66. Miglo I know that Aborigines have mental health issues this was tongue in cheek. Tony Abbott appears to think that all Aboriginal issues will be fixed if people get off the grog. Alcoholism is an important issue but it’s not the only one.

  67. Tom R @12.37pm, Paul Kelly didn’t allow any comments on his latest masterpiece. Pity.

    Feral Skeleton @ 8.02am, Abbott is the perfect example of “FITH” disease.

    BSA Bob @ 12.58pm, the Murdoch/ABC crews are desperately working to land a blow big enough to bring down the government before the Senate changes hands – two months to go. It’s going to be a rough ride.

  68. Pip, no matter what is written in the newspapers or how they might try to manipulate the polls there cannot be a change of government before The Greens are in the Senate. There is no trigger before parliament.

  69. Ellve @ 2.01pm, I agree, but that won’t stop them from dreaming, and it has everything to do with the Rabbot’s sudden interest in Aboriginal mental health.

  70. Min @ 2,07pm, 29th, some time ago there was a blog called connect the dots or similar, which pointed out the link between the sites of mineral deposits and the compulsory acquisition of townships under Native Title.
    I’m still searching:smile:

  71. I recall that too, Pip. The intervention has been a huge success and achieved everything it set out to achieve . . . for the miners.

  72. We hear of some Aboriginals supporting the Intervention. I am not so sure that is what they are saying. I believe the truth might be if this is the only way we can get the money and support we need, we will pay the price by tolerating the Intervention.

  73. Does anyone else get the feeling that the Coalition has change their press releases being in written form to video snippets.

    Are the MSM and the ABC replaying these media releases without explanation during their news broadcasts. If I am correct, they are being presented as interviews carried out by the media.

    Now I maybe a cynic, but the impression is being created that Mr. Abbott has a press contingent following him as he swans around the country. I imagine the taxpayer is picking up his air fares to what amount to Coalition electioneering.

    I would like to see someone in the Press community recommend that all that strive to being journalists do some in-depth workshops into bias and how it effects their role as journalists. Everyone has bias of one type or another. Most thinking people realise this and take steps to ensure it does not impair the job they are doing. Modern day journalist to not seem to acknowledge this truth.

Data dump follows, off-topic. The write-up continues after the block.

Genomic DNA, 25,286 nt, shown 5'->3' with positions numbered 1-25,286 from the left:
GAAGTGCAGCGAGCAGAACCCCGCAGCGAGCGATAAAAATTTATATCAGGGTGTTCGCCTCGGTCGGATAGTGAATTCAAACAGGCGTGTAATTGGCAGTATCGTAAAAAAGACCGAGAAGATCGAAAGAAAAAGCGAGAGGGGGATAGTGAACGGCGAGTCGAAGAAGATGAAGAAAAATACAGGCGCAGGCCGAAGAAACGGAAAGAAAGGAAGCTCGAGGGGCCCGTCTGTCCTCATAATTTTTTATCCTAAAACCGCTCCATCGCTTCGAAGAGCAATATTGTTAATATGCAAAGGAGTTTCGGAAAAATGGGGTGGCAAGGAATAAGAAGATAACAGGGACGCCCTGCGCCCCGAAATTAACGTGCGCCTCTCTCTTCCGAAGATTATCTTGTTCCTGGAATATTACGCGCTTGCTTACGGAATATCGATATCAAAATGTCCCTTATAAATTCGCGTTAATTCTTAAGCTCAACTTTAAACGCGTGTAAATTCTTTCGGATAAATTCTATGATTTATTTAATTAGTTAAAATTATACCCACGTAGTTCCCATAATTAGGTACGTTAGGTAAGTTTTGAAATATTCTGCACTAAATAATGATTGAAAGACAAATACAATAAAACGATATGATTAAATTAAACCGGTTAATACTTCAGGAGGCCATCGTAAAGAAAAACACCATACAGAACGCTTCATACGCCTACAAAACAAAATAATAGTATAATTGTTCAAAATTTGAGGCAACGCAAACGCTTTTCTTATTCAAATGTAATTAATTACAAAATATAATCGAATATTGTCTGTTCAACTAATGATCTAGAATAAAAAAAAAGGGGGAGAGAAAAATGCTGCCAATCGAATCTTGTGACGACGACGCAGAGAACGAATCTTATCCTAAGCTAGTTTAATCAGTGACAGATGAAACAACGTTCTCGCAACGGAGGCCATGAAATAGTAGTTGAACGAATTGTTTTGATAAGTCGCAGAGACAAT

I love the rationalising done by many ex and present days’ journalist voice the excuse that the numbers employed has declined and they do not have the numbers to do the job properly. Where is the outcry among them demanding this situation be reverse. I seem to remember in the distant past, that journalist where capable and did stick up for themselves.

    I do hope Mr. Tanner has success in his campaign, he is talking a lot of sense. I have not bought a book for years, as I have trouble reading print but this is one I will be buying.

  74. “There is no trigger before parliament.”

    The truth is for all Mr. Abbott;s screaming, threats and jumping up and down, he has not prevented Labor from getting his legalisation through. To go further he has not been successful in getting any amendments to the legalisation passed. As an Opposition leader he has been very ineffective, that is in the Parliament.

    It is my belief, no matter what happens, Mr. Abbott cannot force the Senate to an election. This is in spite of his boast that he is so popular that he will do the impossible and get control of the Senate.

    The most Mr. Abbott and the MSM can do is to create instability in our electoral system in the government for years to come. .

  75. CU, I think they’re dreaming..
    Recently, Andrew Robb was talking in a vague way about how the Coalition “would not block supply”. For mine that shows that they’re trying to find a way to do just that.
    I’m hazarding a guess that Abbott and his cronies will be completely beside themselves come the 10th July.

  76. Miglo, I’m still looking for that site, it’s out there somewhere.

    CU, I hadn’t quite realised the video thing, thanks for pointing it out.

  77. Does anyone really believe that the Independents and I would not be surprise many in the Coalition would vote for a Constitutional crisis.

    I might be wrong but was not there changes to the rules after the Whitlam dismissal.

    Mr. Abbott problem is that he is addicted to electioneering.